What this means in practice is that no matter who you are, or how much experience or training you have, you can sign up at an open mic or poetry slam and share something. So of course, if you’re an audience member at some random open mic, you are not guaranteed two hours of brilliant writing. A lot of spoken word is pretty bad. But the larger point here is that most art is pretty bad—we just might not ever experience the “bad” indie rock, visual art, dance, etc. The spoken word community, however, is intentionally set up in such a way where the great and not-so-great exist in the same spaces. And though I’ve sat through many a not-so-great slam, I would still argue that this is a very positive thing.

The spoken word community includes icons like Andrea Gibson and Saul Williams, right alongside some 15-year-old kid performing at their very first open mic. It includes Marc Bamuthi Joseph’s boundary-pushing spoken word theater work, right alongside a part-time bartender who competes in poetry slams for a little extra money. It includes the best writers I know—Patricia Smith, Bao Phi, Suheir Hammad, etc.—and countless people who are just starting out, or still growing, or trying to figure out what they have to say. It’s about process and product. It’s about the function of art beyond the art itself. This is immeasurably valuable, and part of why spoken word represents something deeper than just another hobby or literary/artistic movement.

6. Spoken Word is Bigger than Poetry Slams

A poetry slam is a poetry reading staged as an Olympic-style competition. Five judges are picked randomly from the crowd, poets perform, and the judges give those poets scores based on content, form, delivery, originality, or whatever they want. It’s silly, and most of the people who participate know that it’s not really about the points; it’s about getting the audience engaged. Still, slams are popular all over the US (and beyond), and have become the focal point for spoken word’s resurgence.

Although the competitive element turns a lot of people off, I like poetry slams. I like the symbolism of them: write for the people. Write something that connects. Have fun. I like that the judges are random weirdos and not creative writing professors or literary critics. Everything in points #4 and #5 comes alive at the poetry slam. Slams aren’t perfect, and there are important conversations to be had about the intersections of competition, art, identity, and trauma, but I still believe that they are valuable.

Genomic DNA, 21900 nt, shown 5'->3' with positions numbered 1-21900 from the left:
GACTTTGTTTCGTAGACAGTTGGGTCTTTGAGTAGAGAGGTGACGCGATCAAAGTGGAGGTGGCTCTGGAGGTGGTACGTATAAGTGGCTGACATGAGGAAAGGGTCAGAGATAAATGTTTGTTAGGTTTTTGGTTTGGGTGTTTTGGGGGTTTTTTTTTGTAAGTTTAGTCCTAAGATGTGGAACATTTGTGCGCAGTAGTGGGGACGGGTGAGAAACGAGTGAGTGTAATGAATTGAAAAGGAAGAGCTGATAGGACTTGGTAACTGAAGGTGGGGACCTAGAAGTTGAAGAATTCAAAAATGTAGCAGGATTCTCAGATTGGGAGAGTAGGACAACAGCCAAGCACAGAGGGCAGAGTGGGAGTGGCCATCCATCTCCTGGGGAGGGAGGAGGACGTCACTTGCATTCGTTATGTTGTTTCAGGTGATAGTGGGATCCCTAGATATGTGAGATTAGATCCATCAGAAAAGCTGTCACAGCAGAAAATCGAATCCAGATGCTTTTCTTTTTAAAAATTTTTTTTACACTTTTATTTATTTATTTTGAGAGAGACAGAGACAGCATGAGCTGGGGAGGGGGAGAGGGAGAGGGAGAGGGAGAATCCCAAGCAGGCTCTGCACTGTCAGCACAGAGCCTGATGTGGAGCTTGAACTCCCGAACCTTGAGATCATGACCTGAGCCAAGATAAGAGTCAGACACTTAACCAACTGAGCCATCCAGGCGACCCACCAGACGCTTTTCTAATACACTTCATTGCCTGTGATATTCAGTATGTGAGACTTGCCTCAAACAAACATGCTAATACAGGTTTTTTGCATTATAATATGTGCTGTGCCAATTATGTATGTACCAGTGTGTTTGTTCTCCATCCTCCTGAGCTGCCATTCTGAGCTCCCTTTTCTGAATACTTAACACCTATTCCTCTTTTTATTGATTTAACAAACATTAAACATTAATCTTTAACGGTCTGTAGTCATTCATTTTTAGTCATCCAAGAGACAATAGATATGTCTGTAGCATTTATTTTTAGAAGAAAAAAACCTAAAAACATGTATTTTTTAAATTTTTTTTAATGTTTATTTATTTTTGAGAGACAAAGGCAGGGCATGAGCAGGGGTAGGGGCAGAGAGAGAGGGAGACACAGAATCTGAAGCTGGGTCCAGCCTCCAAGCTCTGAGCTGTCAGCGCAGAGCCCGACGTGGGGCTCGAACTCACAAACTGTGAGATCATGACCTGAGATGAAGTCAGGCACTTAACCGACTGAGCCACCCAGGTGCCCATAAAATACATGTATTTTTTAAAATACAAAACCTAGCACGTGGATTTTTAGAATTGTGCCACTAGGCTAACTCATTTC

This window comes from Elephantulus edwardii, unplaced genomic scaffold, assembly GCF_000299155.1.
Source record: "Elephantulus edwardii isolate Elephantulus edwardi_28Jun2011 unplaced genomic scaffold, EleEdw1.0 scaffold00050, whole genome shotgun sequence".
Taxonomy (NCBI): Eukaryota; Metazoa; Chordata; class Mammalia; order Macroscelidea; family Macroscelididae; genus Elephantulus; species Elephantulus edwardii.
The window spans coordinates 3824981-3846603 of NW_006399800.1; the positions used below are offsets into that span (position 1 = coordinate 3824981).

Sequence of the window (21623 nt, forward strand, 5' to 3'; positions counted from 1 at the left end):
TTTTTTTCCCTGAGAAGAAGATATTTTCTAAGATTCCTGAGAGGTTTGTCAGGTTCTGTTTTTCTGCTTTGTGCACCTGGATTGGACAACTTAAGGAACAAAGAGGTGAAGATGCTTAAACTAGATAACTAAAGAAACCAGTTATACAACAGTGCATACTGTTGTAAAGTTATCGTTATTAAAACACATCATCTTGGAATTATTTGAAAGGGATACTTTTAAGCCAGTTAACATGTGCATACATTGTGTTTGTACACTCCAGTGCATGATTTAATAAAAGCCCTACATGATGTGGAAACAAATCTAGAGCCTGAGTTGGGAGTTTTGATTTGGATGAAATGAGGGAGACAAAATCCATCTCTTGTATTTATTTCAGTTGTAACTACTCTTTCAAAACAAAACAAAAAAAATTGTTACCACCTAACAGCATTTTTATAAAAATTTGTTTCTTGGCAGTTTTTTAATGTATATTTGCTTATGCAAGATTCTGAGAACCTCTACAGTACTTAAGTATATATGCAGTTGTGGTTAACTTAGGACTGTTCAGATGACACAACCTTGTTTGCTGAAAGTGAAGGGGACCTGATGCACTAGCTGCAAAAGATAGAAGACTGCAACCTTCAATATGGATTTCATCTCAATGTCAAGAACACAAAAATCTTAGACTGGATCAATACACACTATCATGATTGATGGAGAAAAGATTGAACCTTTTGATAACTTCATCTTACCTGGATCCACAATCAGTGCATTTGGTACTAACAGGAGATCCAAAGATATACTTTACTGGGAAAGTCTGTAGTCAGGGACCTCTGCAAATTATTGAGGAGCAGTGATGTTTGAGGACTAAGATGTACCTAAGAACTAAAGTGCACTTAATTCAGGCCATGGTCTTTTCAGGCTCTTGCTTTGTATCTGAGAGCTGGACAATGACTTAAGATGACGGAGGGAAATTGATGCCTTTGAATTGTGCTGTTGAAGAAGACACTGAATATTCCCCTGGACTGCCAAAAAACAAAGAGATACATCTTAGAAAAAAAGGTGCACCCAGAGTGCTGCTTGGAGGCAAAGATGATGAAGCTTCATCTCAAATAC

That being said, it is important to note here that spoken word happens in other spaces too, and that a lot of the value of slam is that it is one outlet among many. For those of us who grew up in the slam world, it can be too easy to forget that slam is just one way to participate, and that participating solely through slam can be unhealthy (and/or just boring). You can find spoken word at open mics, themed readings, political rallies, classrooms, social justice education programs, churches, punk shows, prisons, and many other spaces too.

7. Spoken Word and Hip Hop Are Not the Same

I’ve heard people talk about how spoken word is just another element of hip hop. I’ve also heard people talk about how hip hop grew out of the work of early spoken word pioneers like the Last Poets and Gil Scott-Heron. I would say that there is truth in both statements, but also that both statements make it easy to oversimplify the relationship. I think that hip hop and spoken word—as both art forms and cultures—have been in dialogue with one another for the past few decades, but also that neither one is wholly indebted to the other. They overlap—in terms of audience, artists, roots, styles, and approaches—but they are also distinct cultures and communities.
This comes up in conversations about form. Students ask me all the time: “what’s the difference between rapping and spoken word?” There’s a deeper conversation we can have there, but in short, I think of rapping as a specific kind of poetry; and like any poetic form (haiku, sonnet, etc.), it has rules. Rapping rhymes. It is performed at a set tempo and rhythm. It is performed over music. Spoken word, on the other hand, can rhyme, but doesn’t have to. It can be performed to a set tempo and rhythm, but doesn’t have to be. It can be performed over music, but it doesn’t have to be. There are fewer formal guidelines with spoken word and slam poetry. But in terms of substance—you can rap about anything, and you can write a poem about anything.

Of course, both spoken word and hip hop are about speaking truth to power, and lifting up the voices and narratives that are so often silenced in our society. Both are about the implicitly political act of a human being standing on a stage and saying something to a hundred other human beings (especially when you, and/or that audience, hold identities that are misrepresented in the broader culture). Like I said, there is overlap. But where the casual observer might just see “urban youth saying stuff into a mic” and assume that the two forms are exactly the same, I would encourage us all to have a more nuanced view of their similarities, differences, and histories, in order to pay the proper respect to both.